By JOHN BARTLIT
New Mexico Citizens
for Clean Air & Water
Costs Say Little Without Context
Now four decades into the “eco-age,” I wonder why the economic impact of cleaning up remains so hazy. The reason, I think, is mutual fear … fear on both sides that the numbers will hurt their cause.
Every environmental debate is a contest between two values – the vitality of nature and the economy. The rebuttal to each comes from the other.
Nature studies abound. Nature studies means studies of air, water, land, and every living thing therein and thereon, as measured in physical terms, not somebody’s dollars.
Harm to nature is probed in every detail, while opposing interests choose which results to tout. All sides call for more and deeper studies. All the while, economic studies are as scarce as loggers in the Sierra Club.
Greens must push to get economic studies done with the same rigor as the nature studies. Yet inbred fear prevents it.
A core value of the environmental movement is that man cannot live on dollars alone. Even totting up the bucks is scorned by some as the counter force to loving the Earth. Greens grow up thinking economics is the other side’s magnum steamroller. Industry is keen to agree. Business has no reason to look at data so long as bald assertions continue to work better. So by silent consent, people prefer not knowing the economic impacts of environmental improvements.
The frequent claim that cleanup expenditures harm companies sounds logical at first cry. But the generality is no different from saying radiation causes cancer. The statement is one possibility, but it is such a small part of the whole story as to be meaningless standing alone. It is as pointless as saying life causes cancer.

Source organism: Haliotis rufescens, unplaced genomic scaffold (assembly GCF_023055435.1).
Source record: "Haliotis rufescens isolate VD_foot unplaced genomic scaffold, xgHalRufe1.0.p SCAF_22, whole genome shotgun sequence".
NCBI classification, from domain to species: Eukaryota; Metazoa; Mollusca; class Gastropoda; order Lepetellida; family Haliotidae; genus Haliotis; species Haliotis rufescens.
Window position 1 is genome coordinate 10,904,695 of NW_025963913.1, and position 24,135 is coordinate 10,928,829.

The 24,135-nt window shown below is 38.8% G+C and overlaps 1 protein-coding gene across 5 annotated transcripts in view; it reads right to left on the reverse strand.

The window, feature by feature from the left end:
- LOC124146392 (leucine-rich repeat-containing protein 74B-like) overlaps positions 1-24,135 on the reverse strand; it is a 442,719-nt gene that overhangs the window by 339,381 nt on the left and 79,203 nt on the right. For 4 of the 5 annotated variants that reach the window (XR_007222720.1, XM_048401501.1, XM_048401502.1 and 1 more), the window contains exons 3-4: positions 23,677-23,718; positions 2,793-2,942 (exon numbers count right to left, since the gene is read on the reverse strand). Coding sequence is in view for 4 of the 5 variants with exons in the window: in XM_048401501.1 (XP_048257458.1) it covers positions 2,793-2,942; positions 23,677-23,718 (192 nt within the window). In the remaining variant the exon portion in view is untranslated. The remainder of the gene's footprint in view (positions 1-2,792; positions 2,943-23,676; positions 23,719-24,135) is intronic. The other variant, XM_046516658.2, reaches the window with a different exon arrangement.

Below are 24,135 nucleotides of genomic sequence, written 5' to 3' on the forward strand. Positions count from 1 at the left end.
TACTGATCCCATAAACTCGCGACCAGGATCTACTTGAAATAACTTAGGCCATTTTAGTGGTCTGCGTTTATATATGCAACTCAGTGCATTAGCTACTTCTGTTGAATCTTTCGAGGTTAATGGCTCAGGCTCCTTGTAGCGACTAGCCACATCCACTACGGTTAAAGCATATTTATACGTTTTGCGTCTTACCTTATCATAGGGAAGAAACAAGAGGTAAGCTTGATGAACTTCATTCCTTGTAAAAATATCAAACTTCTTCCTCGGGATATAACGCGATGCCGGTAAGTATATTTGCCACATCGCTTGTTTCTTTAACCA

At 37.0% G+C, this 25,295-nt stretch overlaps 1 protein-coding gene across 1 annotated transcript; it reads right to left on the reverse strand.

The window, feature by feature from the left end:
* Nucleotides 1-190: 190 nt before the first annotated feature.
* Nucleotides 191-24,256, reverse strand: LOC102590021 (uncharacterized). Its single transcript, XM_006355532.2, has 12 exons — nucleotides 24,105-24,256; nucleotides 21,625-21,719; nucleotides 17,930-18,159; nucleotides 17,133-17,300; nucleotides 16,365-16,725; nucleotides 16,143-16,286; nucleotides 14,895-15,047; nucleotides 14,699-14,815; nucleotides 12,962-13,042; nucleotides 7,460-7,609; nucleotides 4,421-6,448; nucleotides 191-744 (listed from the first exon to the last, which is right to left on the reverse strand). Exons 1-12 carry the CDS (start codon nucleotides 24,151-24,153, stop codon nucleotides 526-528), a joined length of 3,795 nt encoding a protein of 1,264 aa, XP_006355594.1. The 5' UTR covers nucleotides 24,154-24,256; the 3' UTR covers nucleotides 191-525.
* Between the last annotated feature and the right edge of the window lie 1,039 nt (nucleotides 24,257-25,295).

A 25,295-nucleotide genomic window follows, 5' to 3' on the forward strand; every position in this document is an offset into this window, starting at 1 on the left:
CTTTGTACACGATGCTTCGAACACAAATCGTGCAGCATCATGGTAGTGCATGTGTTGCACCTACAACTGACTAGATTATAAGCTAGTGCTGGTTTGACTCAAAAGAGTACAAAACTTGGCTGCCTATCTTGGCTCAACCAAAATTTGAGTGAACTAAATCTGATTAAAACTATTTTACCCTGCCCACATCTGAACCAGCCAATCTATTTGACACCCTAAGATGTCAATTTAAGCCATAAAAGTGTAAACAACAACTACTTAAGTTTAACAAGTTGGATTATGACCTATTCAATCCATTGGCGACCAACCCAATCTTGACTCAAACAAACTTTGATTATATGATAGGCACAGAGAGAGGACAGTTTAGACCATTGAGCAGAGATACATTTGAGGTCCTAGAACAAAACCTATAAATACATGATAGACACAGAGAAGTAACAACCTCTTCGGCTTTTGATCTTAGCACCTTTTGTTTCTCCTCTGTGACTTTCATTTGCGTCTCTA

To learn something, we must ask how much. How much what causes what? How much expenditure, divided how, causes what result? The data to be studied stand knee-deep all around. For decades, industry has spent billions of dollars a year to clean the air and water. Industries proclaim the billions. But a billion dollars says as little about economic impact as a billion nanocuries says about cancer.
For a level debate, economic answers are needed. How are the industries and companies that spend the money faring in the marketplace? What are all the factors that contribute, in what proportion?
How are the controls industries, who gain the money, faring? What is the net balance – of profits, of growth, of jobs? How does the economy compare before and after controls?
Few look at the record and fewer tell.
This custom has roots in quick-draw debating. Each side likes to paint its own case with a broad stroke. One side likes saying “expenditures cause ruin;” the other likes “toxins cause ruin.” Either line is no better than the other.
The business side rightly pushes greens to prove their case in terms of quantifiable effects – what damage to nature is provably due to what factor. Thus, the endless nature studies.
Greens, though, fail to exert comparable pressure to assess and prove economic effects, as distinct from lump costs. When greens do push, companies promptly stamp the evidence “confidential” to keep it hidden.
The few careful studies made here and there find the net effect of cleanup on the economy is too small to see – maybe a little harm or maybe a boost. The rough evidence says the same thing.
Spending on cleanup does not ruin the economy.
The debate of regulations would be more useful if public opinion forced everyone to meet the same standard of proof for both competing values. Evidence would bring economic insights not found in today’s harangues.
Pursuit of economic data helps the environment, the economy and the nation.